Trade speculation will fly furiously as Sunday's non-waiver trade deadline approaches. But if history is an indication, there will be plenty of trades made, as well. Last season, from July 25-31, there were 25 trades made, and the most significant were trades that didn't make headlines.
The two best acquisitions were by the San Francisco Giants, who got lefty reliever Javier Lopez from the Pittsburgh Pirates and Ramon Ramirez from the Boston Red Sox. The two were key to the Giants' World Series championship. Lopez had a 2.37 ERA down the stretch, while Ramirez was at 2.99. And the two are part of the reason the Giants' bullpen is strong this season.
* I keep hearing that Orioles starter Jeremy Guthrie is creating the most interest from the Detroit Tigers, New York Yankees and St. Louis Cardinals with the Boston Red Sox in wait-and-see mode. The Cleveland Indians have an interest, but their priority is a bat. And one Indians executive says that the team isn't sure if Guthrie is the top-of-the rotation guy they are looking to acquire. Guthrie said Sunday that he doesn't think about trade rumors unless reporters bring them to his attention.
* Orioles reliever Jim Johnson says he's ready to move to the rotation if that's what manager Buck Showalter wants. But, Johnson said a bullpen-to-rotation move is usually done in spring training, and that it would take four or five starts in the final two months to be able to reach 100 pitches a game. A setup guy like Johnson could be a closer as well, but Johnson says his goal is to be in the rotation.
* Interesting how Nationals closer Drew Storen is linked in trades with every team that has a center fielder. The Tampa Bay Rays have B.J. Upton, the Minnesota Twins Denard Span and the St. Louis Cardinals Colby Rasmus. I would be shocked if Storen goes in a trade.
* After losing three of four games to division rival Detroit at home, the Twins, whose next two series are in Texas and Los Angeles, are likely sellers. That means outfielders Span, Jason Kubel and Delmon Young could be on the market, as well as pitcher Carl Pavano and designated hitter Jim Thome, who is approaching 600 career home runs. Also, the Twins would love to trade former Nats pitcher Matt Capps, who has been a bust in Minnesota even though the Twins gave up a future All-Star, Wilson Ramos, to get Capps a year ago.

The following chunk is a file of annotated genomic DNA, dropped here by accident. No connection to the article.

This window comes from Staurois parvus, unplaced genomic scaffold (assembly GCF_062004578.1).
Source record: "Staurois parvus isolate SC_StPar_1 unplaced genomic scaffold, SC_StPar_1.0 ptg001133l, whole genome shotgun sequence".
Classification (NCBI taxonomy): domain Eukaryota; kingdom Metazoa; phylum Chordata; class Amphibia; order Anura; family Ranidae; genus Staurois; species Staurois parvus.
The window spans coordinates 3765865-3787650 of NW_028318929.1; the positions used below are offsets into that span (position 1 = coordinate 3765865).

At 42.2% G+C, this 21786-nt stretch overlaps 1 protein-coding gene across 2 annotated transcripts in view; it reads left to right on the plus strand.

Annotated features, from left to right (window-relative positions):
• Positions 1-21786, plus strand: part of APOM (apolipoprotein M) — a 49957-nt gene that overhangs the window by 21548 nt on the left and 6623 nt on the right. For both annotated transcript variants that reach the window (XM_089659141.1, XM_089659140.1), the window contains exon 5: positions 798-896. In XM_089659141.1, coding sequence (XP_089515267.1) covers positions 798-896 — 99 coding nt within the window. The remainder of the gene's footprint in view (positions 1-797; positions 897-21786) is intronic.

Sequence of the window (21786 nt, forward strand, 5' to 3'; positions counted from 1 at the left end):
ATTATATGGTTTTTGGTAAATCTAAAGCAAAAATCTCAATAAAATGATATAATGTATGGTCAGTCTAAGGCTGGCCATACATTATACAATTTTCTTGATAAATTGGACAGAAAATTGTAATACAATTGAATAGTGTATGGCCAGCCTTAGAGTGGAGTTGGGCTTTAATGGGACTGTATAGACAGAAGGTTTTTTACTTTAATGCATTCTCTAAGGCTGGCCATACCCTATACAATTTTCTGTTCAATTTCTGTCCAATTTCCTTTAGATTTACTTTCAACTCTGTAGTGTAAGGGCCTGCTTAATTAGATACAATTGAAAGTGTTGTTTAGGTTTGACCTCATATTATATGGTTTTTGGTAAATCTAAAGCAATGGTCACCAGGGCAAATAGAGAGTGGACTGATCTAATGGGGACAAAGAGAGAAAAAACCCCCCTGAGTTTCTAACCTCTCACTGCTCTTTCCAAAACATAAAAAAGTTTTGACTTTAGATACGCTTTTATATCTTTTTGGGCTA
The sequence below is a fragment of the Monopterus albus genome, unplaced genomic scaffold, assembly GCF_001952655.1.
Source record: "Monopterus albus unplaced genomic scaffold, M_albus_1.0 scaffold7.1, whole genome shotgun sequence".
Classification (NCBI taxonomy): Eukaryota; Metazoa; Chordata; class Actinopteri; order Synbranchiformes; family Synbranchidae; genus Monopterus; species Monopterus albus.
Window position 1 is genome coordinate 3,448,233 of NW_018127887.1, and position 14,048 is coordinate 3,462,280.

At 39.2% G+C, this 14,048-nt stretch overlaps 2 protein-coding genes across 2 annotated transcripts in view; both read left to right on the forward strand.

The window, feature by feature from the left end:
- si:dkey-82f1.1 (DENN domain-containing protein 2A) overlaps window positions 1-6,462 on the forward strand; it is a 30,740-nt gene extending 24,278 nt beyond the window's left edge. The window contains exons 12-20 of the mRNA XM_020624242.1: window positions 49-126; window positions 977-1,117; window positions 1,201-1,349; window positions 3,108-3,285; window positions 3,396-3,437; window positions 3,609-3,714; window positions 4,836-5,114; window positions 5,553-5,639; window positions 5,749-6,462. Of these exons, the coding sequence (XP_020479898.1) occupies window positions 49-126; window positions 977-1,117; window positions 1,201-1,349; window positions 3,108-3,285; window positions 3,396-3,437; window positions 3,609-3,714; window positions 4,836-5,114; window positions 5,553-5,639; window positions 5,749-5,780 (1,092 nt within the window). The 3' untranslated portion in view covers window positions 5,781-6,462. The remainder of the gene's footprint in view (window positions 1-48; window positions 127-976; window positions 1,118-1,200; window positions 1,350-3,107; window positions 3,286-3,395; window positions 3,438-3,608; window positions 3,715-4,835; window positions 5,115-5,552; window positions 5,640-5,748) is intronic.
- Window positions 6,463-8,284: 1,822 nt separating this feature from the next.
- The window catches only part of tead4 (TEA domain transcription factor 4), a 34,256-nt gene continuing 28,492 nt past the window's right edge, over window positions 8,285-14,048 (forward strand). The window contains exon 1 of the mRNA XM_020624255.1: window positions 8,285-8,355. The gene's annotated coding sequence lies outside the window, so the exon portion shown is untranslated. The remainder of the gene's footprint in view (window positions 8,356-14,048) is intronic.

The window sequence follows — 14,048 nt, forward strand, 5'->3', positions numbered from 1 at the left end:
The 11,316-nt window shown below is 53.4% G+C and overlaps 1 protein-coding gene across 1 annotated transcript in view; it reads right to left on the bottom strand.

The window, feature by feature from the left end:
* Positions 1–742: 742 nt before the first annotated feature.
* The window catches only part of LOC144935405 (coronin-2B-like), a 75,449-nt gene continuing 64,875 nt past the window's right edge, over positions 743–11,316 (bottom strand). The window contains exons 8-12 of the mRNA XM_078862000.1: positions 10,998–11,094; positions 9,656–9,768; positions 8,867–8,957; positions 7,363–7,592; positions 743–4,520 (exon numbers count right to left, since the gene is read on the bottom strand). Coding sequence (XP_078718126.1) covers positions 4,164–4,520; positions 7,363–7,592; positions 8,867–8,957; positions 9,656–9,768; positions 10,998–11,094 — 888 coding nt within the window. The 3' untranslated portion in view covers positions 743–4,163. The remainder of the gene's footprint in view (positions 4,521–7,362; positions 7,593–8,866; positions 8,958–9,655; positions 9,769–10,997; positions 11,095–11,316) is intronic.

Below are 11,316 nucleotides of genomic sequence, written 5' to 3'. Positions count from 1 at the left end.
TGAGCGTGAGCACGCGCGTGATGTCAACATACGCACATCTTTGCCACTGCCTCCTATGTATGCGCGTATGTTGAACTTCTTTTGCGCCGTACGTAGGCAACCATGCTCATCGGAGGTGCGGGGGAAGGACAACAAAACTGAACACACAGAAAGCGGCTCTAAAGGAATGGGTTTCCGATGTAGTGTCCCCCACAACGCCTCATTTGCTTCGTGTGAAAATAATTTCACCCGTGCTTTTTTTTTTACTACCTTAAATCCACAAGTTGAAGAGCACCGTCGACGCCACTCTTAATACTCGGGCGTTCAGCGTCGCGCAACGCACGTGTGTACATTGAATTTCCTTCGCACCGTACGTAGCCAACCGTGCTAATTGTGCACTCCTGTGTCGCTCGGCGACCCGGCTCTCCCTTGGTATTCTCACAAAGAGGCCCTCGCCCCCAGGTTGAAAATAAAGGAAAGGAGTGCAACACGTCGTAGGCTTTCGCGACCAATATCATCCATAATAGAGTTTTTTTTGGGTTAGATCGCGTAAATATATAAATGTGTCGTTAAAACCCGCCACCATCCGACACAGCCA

* Orioles manager Buck Showalter says he has no idea what kind of offers the team is getting for any of its players. He said that if the front office gets close to a deal, he'll be part of the conversation.
* Classic humor by Hall of Famer Bert Blyleven at his induction ceremony Sunday: He started his speech by turning to the cameras and asking, "Are we live?''
* Prediction: Next year's Hall of Fame ceremony will include former Cincinnati Reds shortstop Barry Larkin, who got 62 percent of vote from the Baseball Writers' Association of America in January. Larkin had 2,340 hits and he defines the Reds' franchise. If Larkin, then certainly another shortstop, Alan Trammell of the Detroit Tigers, deserves to be in. Trammell had 2,365 career hits and defined the Tigers, much like Larkin defined the Reds.
* Nationals catcher Ivan Rodriguez will be in the Hall of Fame soon, but at this point, Ryan Zimmerman has the best chance to be the team's first true Hall of Famer. And, that's probably not going to happen until at least 2030.
* Did any one predict that the Giants' Ryan Vogelsong (2.10) and the Pittsburgh Pirates' Jeff Karstens (2.28) would have the National League's lowest ERAs at this point?